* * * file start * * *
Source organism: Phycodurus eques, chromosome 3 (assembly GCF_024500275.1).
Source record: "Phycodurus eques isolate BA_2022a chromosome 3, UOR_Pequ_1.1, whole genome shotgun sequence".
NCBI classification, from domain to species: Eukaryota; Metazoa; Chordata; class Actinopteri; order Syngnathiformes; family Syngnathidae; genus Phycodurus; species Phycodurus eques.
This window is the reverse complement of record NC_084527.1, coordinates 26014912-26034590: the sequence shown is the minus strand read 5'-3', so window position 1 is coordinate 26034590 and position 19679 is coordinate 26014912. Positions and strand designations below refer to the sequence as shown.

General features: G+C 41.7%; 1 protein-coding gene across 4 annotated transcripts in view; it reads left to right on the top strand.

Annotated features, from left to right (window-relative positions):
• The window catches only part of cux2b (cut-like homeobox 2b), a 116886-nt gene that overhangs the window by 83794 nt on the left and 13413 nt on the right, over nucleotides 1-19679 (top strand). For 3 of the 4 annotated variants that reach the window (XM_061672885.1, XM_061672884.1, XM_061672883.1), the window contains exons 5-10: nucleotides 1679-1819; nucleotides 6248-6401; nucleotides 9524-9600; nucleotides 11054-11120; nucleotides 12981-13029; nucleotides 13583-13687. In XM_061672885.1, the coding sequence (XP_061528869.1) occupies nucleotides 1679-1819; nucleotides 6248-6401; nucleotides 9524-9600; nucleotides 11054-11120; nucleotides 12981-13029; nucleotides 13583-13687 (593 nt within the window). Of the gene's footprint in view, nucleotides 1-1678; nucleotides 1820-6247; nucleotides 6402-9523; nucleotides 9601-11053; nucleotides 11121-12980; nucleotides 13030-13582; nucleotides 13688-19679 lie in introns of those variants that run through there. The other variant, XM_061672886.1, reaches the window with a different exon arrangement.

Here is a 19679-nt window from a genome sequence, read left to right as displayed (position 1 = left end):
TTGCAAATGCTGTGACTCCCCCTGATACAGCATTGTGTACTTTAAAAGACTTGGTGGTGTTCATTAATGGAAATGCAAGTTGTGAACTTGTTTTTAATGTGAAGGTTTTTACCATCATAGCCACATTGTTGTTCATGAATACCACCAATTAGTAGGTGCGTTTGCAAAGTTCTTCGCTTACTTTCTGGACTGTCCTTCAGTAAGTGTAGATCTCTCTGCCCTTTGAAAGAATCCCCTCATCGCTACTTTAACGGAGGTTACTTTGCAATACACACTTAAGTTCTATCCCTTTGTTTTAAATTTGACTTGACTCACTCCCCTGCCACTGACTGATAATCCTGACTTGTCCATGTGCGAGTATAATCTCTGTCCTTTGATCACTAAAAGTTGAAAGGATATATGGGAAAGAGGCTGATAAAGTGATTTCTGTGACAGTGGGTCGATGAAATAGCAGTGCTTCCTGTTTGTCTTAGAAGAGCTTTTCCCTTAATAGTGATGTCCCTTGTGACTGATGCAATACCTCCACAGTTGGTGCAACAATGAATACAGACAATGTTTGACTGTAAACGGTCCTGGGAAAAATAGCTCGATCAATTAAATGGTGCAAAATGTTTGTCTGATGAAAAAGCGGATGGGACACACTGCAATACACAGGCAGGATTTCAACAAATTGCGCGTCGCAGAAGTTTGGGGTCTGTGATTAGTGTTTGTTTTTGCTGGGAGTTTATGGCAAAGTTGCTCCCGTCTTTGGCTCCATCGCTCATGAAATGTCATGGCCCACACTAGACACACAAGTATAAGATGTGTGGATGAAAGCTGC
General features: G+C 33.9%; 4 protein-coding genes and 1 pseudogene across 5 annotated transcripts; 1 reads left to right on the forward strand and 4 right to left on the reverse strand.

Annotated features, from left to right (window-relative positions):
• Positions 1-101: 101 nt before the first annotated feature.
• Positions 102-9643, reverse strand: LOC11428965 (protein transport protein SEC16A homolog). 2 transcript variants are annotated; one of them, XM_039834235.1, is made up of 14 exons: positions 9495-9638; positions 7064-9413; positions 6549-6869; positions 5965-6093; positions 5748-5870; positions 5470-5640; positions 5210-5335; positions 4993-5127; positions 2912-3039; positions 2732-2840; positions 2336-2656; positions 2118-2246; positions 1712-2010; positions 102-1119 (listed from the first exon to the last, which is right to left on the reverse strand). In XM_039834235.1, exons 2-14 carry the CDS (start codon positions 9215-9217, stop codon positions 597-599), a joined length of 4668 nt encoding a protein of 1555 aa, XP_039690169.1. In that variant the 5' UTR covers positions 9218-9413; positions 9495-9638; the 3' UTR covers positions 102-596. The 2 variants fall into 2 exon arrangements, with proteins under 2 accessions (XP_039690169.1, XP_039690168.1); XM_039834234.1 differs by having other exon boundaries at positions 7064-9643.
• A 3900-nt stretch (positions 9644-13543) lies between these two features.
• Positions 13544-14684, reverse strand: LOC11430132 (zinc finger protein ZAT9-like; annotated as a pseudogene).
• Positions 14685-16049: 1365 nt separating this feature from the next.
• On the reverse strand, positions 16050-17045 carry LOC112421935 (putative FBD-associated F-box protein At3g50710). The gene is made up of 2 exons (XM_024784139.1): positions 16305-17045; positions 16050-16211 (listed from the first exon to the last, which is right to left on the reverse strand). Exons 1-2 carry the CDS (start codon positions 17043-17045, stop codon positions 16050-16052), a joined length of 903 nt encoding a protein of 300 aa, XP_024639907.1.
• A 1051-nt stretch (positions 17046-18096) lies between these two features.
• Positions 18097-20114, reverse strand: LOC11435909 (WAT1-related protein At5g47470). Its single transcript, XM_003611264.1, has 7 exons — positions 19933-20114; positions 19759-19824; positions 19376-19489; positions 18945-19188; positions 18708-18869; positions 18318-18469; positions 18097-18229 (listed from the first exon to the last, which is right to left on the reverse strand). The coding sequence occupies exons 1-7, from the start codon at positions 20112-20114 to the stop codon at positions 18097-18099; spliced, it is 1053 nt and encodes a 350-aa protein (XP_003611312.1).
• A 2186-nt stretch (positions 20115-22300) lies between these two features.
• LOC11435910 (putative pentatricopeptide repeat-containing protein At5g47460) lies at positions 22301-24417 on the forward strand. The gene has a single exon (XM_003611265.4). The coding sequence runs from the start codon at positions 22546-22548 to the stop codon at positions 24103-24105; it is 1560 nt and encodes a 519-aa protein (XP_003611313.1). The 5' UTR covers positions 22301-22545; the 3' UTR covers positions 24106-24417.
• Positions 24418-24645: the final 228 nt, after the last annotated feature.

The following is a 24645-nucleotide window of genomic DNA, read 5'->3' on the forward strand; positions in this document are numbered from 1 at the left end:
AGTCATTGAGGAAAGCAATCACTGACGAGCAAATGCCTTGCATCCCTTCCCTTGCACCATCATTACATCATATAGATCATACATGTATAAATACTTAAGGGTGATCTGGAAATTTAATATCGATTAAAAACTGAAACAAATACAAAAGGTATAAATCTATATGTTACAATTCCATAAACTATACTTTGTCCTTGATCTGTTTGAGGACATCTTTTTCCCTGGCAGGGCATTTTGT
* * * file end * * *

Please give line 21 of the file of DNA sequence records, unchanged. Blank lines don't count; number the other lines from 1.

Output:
• LOC11435910 (putative pentatricopeptide repeat-containing protein At5g47460) lies at positions 22301-24417 on the forward strand. The gene has a single exon (XM_003611265.4). The coding sequence runs from the start codon at positions 22546-22548 to the stop codon at positions 24103-24105; it is 1560 nt and encodes a 519-aa protein (XP_003611313.1). The 5' UTR covers positions 22301-22545; the 3' UTR covers positions 24106-24417.